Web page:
As a Welshman hailing from the Valleys of south Wales, it was obvious that I was going to love rugby. I had no choice! My grandfather (an old miner) made sure that I watched videos (remember them?) of the 70s Welsh team on a weekly basis!
I have always been inspired by the leadership skills of some of the best Rugby captains. Take Paul O’Connell (pictured here); he’s a born leader (although can’t imagine he’s any good at career development meetings) who leads by example, drags others along with him and always seems to have a clear vision of what needs to be achieved.
How is this relevant to IT and the skills landscape in Scotland?
Well, let me try to explain.
No matter who you listen to, what reports you read, or what experts present to us, it is clear for us all to see that the IT industry faces huge challenges developing the future talent we will need to drive our economy in the years to come.
It doesn’t mean we can’t fix it, and it’s by no means the end of the world, but there is no way we can assume that the status quo is adequate for what lies ahead.
I’m involved in a number of initiatives (outwith the usual remit of an MD of a mid-sized recruitment business) which all revolve around skills and people development. Wow, you might say, a recruitment guy dealing with skills – this IS groundbreaking stuff! Get me on the cover of Forbes magazine!
No, I mean I’m involved in a few initiatives with private companies, trade bodies, government departments etc. specifically looking at how we as an industry can think holistically, and deal with the key challenges we face in the IT sector.
There’s an FS IT skills panel, StartEDIN and various other groups and meet-ups, all with a focus around tech skills, the wider ecosystem, and ways of developing the future talent we all need for our country to prosper.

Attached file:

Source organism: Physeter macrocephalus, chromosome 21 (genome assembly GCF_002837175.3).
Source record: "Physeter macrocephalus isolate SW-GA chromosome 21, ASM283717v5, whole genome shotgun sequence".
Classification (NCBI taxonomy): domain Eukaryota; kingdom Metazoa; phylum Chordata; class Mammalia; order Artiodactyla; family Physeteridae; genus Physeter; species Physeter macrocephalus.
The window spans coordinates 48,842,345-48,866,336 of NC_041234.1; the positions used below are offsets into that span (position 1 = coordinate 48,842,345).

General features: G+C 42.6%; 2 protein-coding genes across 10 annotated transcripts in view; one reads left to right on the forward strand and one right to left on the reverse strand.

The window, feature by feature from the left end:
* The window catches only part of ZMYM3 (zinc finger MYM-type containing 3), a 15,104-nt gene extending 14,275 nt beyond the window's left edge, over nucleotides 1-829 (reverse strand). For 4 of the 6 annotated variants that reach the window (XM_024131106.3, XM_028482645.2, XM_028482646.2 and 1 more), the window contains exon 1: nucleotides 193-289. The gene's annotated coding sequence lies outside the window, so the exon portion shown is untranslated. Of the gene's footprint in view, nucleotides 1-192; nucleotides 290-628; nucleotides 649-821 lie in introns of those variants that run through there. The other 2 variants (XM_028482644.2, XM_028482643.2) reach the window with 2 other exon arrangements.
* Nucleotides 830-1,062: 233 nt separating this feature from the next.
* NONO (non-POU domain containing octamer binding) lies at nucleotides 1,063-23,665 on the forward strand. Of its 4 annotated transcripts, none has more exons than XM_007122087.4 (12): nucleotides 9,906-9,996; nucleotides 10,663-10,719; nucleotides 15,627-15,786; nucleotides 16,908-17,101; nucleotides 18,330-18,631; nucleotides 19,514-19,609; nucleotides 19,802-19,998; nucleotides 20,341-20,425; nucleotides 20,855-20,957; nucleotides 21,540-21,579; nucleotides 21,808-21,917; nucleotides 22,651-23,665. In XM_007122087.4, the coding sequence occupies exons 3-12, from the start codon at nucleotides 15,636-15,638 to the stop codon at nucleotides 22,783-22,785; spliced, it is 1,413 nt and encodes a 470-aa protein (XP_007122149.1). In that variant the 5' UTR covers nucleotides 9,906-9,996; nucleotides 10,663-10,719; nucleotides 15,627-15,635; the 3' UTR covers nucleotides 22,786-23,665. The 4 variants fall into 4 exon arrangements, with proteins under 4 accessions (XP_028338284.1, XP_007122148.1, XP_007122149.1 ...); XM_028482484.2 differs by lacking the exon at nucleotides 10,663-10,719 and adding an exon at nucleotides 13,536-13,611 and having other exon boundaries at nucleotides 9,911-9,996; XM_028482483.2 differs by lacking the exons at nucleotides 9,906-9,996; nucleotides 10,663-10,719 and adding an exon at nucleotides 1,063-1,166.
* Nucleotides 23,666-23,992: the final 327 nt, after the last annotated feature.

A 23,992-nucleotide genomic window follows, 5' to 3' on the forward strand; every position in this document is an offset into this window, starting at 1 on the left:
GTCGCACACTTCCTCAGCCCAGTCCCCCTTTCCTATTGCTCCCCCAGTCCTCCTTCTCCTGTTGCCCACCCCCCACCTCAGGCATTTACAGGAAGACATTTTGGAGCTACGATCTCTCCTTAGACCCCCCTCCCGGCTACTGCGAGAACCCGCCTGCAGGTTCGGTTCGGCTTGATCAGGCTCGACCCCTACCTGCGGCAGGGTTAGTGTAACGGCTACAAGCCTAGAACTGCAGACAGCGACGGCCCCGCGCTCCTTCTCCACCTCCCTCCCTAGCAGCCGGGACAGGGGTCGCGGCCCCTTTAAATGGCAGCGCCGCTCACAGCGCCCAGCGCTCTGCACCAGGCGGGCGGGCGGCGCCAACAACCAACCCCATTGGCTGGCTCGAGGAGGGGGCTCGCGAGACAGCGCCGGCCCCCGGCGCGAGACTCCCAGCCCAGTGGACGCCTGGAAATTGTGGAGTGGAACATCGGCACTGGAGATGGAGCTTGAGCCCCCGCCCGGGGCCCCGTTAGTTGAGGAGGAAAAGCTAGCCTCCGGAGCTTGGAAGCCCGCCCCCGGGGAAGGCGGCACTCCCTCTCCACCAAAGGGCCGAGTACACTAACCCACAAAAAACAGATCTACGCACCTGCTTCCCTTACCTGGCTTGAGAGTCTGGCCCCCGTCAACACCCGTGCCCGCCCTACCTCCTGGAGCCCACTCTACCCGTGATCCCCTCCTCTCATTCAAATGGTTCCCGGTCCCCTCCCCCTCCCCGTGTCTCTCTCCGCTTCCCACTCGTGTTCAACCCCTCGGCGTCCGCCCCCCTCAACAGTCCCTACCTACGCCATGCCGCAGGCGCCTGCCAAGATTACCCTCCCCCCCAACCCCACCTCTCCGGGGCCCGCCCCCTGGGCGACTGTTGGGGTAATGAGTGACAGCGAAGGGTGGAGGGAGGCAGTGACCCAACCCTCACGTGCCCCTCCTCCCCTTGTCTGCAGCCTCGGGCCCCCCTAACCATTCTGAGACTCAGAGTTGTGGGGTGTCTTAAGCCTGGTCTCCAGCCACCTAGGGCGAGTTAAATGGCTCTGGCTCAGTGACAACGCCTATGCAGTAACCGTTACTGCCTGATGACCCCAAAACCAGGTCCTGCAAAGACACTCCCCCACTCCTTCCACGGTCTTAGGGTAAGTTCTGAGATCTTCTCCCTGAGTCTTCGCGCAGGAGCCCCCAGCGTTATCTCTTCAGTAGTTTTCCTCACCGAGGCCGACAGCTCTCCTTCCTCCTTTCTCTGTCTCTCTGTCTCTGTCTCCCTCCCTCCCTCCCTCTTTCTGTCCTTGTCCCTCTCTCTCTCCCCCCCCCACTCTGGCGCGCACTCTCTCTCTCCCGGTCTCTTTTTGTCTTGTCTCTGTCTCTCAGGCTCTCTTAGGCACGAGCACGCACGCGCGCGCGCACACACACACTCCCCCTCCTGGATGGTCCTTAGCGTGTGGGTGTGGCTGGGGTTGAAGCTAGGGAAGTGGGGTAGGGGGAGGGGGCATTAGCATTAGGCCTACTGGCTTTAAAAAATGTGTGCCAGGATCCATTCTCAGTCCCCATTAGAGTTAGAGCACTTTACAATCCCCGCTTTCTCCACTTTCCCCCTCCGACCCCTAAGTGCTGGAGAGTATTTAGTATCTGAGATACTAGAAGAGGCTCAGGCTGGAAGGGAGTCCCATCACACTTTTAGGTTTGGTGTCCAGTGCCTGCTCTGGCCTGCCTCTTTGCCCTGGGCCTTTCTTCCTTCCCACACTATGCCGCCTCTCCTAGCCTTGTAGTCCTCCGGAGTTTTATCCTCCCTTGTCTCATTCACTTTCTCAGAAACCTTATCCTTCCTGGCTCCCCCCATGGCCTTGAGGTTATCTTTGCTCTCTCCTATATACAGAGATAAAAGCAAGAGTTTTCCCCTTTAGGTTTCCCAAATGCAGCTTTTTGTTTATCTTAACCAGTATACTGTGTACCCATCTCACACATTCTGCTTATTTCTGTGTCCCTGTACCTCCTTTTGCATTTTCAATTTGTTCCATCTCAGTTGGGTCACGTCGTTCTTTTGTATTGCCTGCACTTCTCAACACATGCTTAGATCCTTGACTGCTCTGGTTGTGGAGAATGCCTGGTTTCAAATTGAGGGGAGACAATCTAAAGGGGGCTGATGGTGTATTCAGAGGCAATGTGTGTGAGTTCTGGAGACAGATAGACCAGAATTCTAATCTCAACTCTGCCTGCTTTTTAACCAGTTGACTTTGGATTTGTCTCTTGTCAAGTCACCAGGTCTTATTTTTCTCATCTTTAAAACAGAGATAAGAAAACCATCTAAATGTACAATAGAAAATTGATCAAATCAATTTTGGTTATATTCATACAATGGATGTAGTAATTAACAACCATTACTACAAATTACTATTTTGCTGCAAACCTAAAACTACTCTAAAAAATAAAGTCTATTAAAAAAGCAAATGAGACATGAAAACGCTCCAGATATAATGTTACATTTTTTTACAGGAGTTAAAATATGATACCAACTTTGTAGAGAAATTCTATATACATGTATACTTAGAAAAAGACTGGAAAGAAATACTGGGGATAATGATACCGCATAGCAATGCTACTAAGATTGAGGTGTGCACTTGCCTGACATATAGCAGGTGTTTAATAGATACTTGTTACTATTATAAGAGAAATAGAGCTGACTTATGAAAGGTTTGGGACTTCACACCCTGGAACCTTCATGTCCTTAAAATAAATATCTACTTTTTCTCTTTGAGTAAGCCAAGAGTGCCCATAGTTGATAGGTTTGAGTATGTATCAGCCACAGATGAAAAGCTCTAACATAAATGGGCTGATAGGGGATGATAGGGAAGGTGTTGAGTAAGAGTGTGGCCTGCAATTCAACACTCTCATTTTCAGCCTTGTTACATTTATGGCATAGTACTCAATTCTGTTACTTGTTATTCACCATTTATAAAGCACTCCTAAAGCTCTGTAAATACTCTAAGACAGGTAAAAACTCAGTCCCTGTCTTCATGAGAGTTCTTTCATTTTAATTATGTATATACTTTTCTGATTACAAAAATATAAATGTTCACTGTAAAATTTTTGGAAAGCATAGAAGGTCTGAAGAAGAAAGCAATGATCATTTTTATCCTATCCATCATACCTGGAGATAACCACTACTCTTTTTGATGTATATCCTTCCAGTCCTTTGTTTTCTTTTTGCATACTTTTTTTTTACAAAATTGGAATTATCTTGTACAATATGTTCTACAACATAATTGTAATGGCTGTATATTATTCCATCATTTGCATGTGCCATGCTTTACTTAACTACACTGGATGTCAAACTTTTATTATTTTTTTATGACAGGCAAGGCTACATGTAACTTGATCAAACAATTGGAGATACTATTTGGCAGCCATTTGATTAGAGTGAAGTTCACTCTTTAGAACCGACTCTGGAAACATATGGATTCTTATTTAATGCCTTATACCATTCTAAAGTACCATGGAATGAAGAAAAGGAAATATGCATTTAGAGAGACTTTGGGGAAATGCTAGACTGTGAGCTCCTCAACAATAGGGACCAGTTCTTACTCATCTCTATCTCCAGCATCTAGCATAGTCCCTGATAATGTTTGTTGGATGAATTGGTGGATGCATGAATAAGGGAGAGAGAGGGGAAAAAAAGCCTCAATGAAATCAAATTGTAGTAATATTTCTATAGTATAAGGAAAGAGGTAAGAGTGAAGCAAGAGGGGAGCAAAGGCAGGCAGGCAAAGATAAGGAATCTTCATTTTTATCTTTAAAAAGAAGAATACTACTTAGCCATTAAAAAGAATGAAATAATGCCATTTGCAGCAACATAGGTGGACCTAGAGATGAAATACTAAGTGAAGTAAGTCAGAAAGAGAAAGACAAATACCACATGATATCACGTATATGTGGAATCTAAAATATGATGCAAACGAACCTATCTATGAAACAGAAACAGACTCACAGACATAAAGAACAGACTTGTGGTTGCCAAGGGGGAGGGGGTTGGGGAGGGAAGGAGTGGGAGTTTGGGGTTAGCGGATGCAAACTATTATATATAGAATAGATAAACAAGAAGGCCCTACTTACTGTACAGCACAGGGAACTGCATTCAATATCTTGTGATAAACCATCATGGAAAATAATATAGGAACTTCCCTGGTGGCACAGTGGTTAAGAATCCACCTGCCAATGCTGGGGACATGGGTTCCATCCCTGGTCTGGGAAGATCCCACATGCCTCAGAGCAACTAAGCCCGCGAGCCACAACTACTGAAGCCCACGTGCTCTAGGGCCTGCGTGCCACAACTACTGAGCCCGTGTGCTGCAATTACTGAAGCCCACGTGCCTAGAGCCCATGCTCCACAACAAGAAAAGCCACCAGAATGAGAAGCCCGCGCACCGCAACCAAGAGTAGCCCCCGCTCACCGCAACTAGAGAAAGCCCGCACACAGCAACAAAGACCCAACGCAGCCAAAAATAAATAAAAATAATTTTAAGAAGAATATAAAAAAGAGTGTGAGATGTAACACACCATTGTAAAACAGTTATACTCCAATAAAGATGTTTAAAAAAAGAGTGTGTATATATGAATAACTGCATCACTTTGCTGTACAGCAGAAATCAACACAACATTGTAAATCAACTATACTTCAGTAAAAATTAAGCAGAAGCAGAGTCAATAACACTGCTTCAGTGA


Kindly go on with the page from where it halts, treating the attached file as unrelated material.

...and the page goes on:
What these various groups and initiatives have shown me is thatthere is not enough coordination across the industry to ensure that we are as efficient as possible. There are so many groups and bodies across the country doing so many good things, but this mix of initiatives lacks that all-important collaboration that it desperately needs.
At the last FS session a few weeks ago, the ask from the group was what groups are involved in skills development in Scotland and how do we as employers engage with them?
A simple enough question that you’d hope would be a simple enough answer… er…
As well as the spectrum of universities and colleges across the country.
Now these groups all work extremely hard for the right reasons, but I can’t help think that given the competition for government funding that all the councils in Scotland – as well as the bodies listed above – should perhaps be pooling their resources, working far more collaboratively to try to achieve the best outcomes.
Let me clarify, in absolutely no way am I criticising the groups or companies above, and I’m certainly not suggesting that I have a magic wand and can make everything better so that we suddenly have 100,000 new STEM (Science, Technology, Engineering & Maths) graduates flooding the marketplace to meet our requirements.
However, what I can say is that many hands make light work! I also know that different organisations taking multiple small pieces of an ever decreasing Scotch pie (excuse the pun) is not going to achieve the best result.
What might help?
In all my conversations with companies who want to engage with schools/colleges/universities etc, it’s clear that they need help too. There are many different companies engaging independently with these educational bodies, but it’s all a little disparate, and often from a position of self-interest. Whether it’s different city councils competing for funding or inward investment, whether its colleges and unis competing with each other, trade bodies and academies for young people, or end companies themselves – they’re pretty much all scrabbling around to try and capture the next batch of fresh graduates. It’s all a little piecemeal and reactionary on an ad-hoc basis.
Wouldn’t it be great if we had someone whose job it was to look at the future pipeline of demand and supply, work with industry as well as government to ensure that there is a sustainable future for the tech scene in Scotland. There is a danger that simply paying more and more money for the shrinking pool of tech talent will mean another huge chunk of Scotland’s industry gets chopped up and shipped off to the cheapest providers and we have the same skills shortages for the next 50 years.
Paul O’Connell would be a great choice… if he had a software engineering background, had links into government in Scotland and friends in the high places in IT and Scotland’s largest companies…
Oh well, back to the drawing board!